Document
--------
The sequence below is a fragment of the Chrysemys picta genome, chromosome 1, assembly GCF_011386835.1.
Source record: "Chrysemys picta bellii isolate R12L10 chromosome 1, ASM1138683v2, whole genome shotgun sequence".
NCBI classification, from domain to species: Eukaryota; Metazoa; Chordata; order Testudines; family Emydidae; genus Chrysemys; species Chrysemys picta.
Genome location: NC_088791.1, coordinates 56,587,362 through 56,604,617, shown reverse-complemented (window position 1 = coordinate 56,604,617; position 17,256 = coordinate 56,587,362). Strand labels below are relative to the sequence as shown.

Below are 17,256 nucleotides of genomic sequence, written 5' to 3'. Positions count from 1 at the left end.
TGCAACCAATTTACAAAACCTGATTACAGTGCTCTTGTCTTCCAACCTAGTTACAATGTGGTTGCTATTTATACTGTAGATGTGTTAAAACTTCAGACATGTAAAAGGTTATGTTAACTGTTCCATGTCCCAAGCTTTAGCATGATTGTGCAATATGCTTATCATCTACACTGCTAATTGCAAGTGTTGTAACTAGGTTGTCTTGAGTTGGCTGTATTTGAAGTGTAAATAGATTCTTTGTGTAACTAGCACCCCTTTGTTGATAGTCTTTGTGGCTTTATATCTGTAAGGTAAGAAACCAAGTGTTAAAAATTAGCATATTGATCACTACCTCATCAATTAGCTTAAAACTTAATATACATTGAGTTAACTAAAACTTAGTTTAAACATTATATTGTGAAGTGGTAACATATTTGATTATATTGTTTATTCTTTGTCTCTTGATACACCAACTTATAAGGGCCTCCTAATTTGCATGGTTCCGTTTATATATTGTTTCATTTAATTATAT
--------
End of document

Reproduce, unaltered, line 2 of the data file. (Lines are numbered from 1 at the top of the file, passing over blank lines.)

Source record: "Chrysemys picta bellii isolate R12L10 chromosome 1, ASM1138683v2, whole genome shotgun sequence".